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A great movie provided by Phil Wood.
The music you hear in this video is the Horst Wessel Song. Horst Wessel was a Nazi party activist who wrote the lyrics of the ‘Horst Wessel lied’ (song). He joined the NSDAP in 1926 and rose inside the party to command several SA squads. SA is the Sturmabteilung or Stormtrooper in the NSDAP, the paramilitary wing of the Nazi party. On 14 January 1930 Horst was shot by two members of the Communist party. His death was used by the Nazi party as a propaganda tool.
In September 1940, as part of the plan to invade England, Battery Siegfried (Stp. 186 Saitenspeil) became operational. The battery existed mainly out of four very large concrete tower bunkers (Turms I to IV) which each housed a 380mm Siegfried gun. The guns had an effective range of 55 km, perfect to keep the Channel clear of enemy warships and fire across it to bombard the Britisch coastline. Built at the narrowest point of the Channel (40 km wide), England was well within striking range.
In honor of German Minister of Armaments Fritz Todt, who died in a mysterious airplane crash on 8 Februari 1942 near the Wolfsschanze, the battery was renamed “Battery Todt”. Fritz Todt was the founder of Organisation Todt (1938) which directed the contruction of the Atlantik Wall.
Visit Musée du Mur de L’Atlantique – Batterie Todt
Due to the enormous magnitude of the 380mm guns, the concrete structures are of a massive scale, although the museum itself is the least of all to leave this impression. The museum is settled in Turm I. Musee du Mur de l’Atlantique – Batterie Todt is privatly owned and, as lucky as we are, we once again found a closed door (it’s a curse I tell you!!). Luckily this time it was only for lunch so we just had to be patient (TIP:Next to the museum is a campsite with a nice bistro where you can eat something). Beside that there is enough to look at on the museum grounds, so don’t worry about getting bored.
Outside the museum, the main attraction is without a doubt the Krupp K5 280mm railwaygun. Although not originally stationed at Batterie Todt, there were a few of these guns present around Calais, Normandy in 1944. There are also still a few of the so called “Dom bunkers” in this area in which guns like these, including their locomotives, were hidden.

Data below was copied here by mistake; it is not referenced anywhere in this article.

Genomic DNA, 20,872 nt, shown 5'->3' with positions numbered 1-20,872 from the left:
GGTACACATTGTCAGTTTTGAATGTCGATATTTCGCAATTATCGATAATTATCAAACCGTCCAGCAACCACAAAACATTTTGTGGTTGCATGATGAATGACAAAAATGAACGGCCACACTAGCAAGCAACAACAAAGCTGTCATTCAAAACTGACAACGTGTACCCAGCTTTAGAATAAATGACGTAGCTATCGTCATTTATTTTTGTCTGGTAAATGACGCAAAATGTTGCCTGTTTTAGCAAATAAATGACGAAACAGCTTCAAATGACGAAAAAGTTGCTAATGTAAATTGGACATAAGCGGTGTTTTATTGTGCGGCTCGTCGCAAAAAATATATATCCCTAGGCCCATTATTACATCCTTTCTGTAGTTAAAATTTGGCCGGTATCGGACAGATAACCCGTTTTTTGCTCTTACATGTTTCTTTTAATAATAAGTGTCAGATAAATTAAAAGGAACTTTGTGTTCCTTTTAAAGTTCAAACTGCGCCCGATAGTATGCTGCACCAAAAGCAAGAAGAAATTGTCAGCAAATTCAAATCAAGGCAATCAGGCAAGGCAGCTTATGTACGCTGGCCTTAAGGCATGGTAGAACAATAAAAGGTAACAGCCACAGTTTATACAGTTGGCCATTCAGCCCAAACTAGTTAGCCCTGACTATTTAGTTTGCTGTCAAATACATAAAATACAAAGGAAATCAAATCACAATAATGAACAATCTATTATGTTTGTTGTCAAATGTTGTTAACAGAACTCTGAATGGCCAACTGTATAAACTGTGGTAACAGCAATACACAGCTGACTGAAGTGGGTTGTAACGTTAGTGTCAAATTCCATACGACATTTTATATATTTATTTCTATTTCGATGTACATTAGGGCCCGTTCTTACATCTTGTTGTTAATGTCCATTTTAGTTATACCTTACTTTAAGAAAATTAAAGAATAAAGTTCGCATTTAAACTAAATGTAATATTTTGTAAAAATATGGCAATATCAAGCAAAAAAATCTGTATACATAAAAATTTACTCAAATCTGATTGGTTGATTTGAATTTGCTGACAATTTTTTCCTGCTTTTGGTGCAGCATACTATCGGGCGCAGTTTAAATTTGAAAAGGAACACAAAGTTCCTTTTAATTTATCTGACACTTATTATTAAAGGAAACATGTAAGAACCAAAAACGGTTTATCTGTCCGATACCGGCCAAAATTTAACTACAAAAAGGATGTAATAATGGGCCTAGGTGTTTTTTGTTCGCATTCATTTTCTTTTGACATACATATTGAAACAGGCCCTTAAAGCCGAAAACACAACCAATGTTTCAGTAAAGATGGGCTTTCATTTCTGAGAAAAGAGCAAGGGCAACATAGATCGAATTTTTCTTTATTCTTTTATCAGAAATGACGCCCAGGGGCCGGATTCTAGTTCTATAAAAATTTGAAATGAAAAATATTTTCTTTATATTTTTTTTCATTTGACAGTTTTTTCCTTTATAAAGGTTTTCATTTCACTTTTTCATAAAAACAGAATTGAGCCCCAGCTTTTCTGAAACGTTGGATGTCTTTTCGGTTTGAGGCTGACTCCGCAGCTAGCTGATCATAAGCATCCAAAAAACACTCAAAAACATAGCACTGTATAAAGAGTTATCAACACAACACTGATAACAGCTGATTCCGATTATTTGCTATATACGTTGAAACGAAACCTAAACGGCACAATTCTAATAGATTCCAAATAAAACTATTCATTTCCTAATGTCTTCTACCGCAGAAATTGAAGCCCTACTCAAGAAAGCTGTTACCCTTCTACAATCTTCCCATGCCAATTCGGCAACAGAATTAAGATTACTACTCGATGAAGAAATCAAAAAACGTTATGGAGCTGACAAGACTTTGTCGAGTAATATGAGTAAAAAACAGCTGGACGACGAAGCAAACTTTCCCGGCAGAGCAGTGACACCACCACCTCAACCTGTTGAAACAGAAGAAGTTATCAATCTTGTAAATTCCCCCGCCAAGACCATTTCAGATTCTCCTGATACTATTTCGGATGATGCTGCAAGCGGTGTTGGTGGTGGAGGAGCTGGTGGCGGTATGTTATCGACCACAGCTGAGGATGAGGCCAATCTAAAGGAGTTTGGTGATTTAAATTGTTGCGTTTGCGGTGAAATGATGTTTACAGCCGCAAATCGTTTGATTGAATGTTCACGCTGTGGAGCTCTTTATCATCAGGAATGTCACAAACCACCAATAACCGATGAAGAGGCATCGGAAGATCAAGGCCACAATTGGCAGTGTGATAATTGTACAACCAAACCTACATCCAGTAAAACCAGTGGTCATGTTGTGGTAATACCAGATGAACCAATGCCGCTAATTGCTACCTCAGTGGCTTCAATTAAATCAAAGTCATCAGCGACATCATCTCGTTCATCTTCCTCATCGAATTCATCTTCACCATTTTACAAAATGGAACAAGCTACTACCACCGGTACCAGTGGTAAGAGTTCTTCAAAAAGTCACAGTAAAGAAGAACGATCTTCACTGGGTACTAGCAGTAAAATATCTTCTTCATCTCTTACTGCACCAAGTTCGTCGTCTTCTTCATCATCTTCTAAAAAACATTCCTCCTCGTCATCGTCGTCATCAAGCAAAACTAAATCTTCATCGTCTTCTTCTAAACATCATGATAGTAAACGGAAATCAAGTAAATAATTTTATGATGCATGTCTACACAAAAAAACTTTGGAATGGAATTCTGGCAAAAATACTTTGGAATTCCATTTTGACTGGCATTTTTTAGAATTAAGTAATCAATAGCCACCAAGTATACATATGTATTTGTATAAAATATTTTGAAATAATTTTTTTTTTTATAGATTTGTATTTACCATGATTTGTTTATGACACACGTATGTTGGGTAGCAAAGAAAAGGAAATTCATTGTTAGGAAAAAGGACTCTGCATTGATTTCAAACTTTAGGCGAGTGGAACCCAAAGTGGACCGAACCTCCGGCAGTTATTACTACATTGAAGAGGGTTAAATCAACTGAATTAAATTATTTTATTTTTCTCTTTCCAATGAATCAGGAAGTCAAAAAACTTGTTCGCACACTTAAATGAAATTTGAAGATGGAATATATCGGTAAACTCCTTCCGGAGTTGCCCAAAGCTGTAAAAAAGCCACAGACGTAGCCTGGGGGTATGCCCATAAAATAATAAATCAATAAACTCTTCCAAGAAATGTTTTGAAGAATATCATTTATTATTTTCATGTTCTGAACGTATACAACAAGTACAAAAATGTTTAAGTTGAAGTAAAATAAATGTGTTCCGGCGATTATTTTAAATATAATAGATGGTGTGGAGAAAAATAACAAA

Batterie Todt – Turm I
Inside the museum itself you can learn a lot about life in this battery. There are also many photo’s of that time, including pictures of the construction by Organisation Todt. Furthermore there is lots of stuff like uniforms, amunition, firearms and vehicles on display. Don’t flash while taking a picture, because an alarm will go off.
Batterie Todt – Turm II
Turm II lies more secluded in the foilage of a nearby forest and is in pretty bad shape. There’s a lot of water at the bottom and there are signs of recent decay. Scan this area closely because there are a lot more bunkers hidden in the green nearby, all part of the battery at the time. Some bunkers catch you by suprise, as you become aware of them while they are only a few yards away.
Batterie Todt – Turm III
This is a ruïne. It seems to have been this way after an explosion, presumably killing three people, but it is unclear if this happened in August 1944 right after it’s capture or at the end of the war in 1945. The explosion must have had a terrible force since the massive thick concrete roof lies shifted on the ruïne walls. The backside of the Turm is gone completely. To us it seemed like there might have been an explosion in the ammunition chamber located at the back of the complex. If you have more information about this, please share it with us!
Batterie Todt – Turm IV
Turm IV shows a much better example of the enormous scale of this bunker type. It is also in a suprisingly good condition, watching over the outstretched coastline towards the sea. On clear days you can see England, which guarantees beautifull pictures.
Future decay of the Battery
Apart from Turm I (Musee Batterie Todt) the other structures are left to their destiny. The monuments are littered with garbage, it’s walls are ideal for graffiti (without compassion for the original German ones put there during the war, shame on you!) and used as public toilet. Our hearts break seeing this. We expect no action will be taken to prevent this until the only option is to take them down. So, if you want to see Batterie Todt on it’s full scale, don’t wait too long.
Check out the openings time of the museum if you would like to visit and see the inside of the Turm and the K5 gun. The other Turms are free to visit in the woods nearby. One is sealed of and is a bat cave, one is destroyed, and the last one is open to visit.